Think the manufacturers don't pay close attention to the comments folks post on the bulletin boards about their trucks? Think again. Here is a story about what Ford Motor Company did to take advantage of the Internet's power to gather a community of pickup truck enthusiasts for some one-on-one feedback with Ford engineers.
This is how it all started.
Ford Motor Company is constantly checking out the bulletin boards at various web sites that cover their products to see what the latest buzz and feedback is on their vehicle lineup.
About 4 months ago, Mike Donofrio, a regular message poster at FordRanger.com, made some comments about how his new Ranger had not reached his expectations like the previous Ranger he had owned. Greg Dabkowski, the Supervising Engineer for the Ford Ranger Project Team, was reading the site and came across Mike's post on the board. Greg made a copy of the post and gave every engineer on the Ranger team a copy. Greg
then called Mike and talked about doing a conference call with some Ranger owners and the project engineers but Mike had one idea better and suggested that Ford fly several owners and have them sit down and talk face-to-face with the engineers.
After that conversation Greg Dabkowski got in touch with Robert Fox, Sysadmin at FordRanger.com, and asked him for a list of Ranger owners who would have a good overall knowledge of the Ranger or have had older Rangers in the past and own a newer truck now. Robert gave Greg a list of candidates and from that list eight Ranger owners and enthusiasts were picked to attend at roundtable discussion with Ford engineers in Dearborn, Michigan.. Of the eight invited one person was unable to attend. Ford generously provided the plane fare and hotel accommodations for the roundtable guests.
The purpose of the roundtable was to work with the Ranger owners face-to-face and learn from their experiences to help make the Ranger a better truck.
Here are some excerpts from the Ford Ranger Roundtable in their own words:
"Okay, First thing we did was go to the Ford Proving Grounds where we went to a small garage and met all the engineers that had something to do with the Ranger program. We had kind of a round table type meeting talking about everything that had to do with the Ranger. And I do mean EVERYTHING!...We talk for over 4 hours with the engineers. And Jim said it best, this wasn't a pony show. The engineers were listening to everything we had to say and they constantly took down notes."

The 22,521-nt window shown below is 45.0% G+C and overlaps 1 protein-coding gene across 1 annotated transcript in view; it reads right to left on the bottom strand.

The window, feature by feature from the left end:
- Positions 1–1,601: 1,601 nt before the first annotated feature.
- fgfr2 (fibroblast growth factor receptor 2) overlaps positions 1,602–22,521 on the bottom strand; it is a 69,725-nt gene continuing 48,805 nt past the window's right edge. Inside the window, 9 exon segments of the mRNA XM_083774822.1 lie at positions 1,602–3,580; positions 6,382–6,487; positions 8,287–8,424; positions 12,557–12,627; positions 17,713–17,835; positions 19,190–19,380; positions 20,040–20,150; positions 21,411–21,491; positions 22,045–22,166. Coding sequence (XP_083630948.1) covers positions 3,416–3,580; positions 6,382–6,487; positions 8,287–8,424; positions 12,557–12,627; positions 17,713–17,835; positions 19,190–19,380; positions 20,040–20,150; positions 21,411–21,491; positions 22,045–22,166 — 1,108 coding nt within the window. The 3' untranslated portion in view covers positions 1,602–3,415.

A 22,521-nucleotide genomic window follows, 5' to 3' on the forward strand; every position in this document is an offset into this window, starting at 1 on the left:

"After the first part of the meeting, we were taken to the Advance Engineering Center where Ford does a lot of their R&D. This place was incredible! Some of the places they showed us was sound room where they had sound data from a Ranger and showed us how give the Ranger it's own distinct sound. So if you ever thought that all they do is put the motor in the truck and slap on an exhaust and how ever it sounds that's the way it is, then your wrong. They actually design how they want the truck to sound, then by tuning the intake and exhaust they try to reach the target sound design."
"There is a lot of good things to be looking for in the next generation of Ford Rangers. I feel really good about the future of the Ford Ranger program and the direction that it will be taking. Don't expect changes to happen over night, but you can sure bet that the engineers have the you in mind and as well as future Ranger owners. Mark said that there was so much that they wanted to tell us about the future of the Ranger and the plans they had for it, but they couldn't and it was really hard for them to keep it to themselves. That alone gave me a really positive vibe. Now they were careful with the words they said, but I am pretty sure we will not see a 5.0 in a Ranger because the basically told us that the days pushrod motor line up is slowly coming to an end. This means if we do see a V8 Ranger it more than likely be a 4.6L or a 3.9L (I have a feeling that they didn't let us ride in a LS8 just for the thrill of the ride, that's my opinion) or maybe some other type of V8 OHC motor."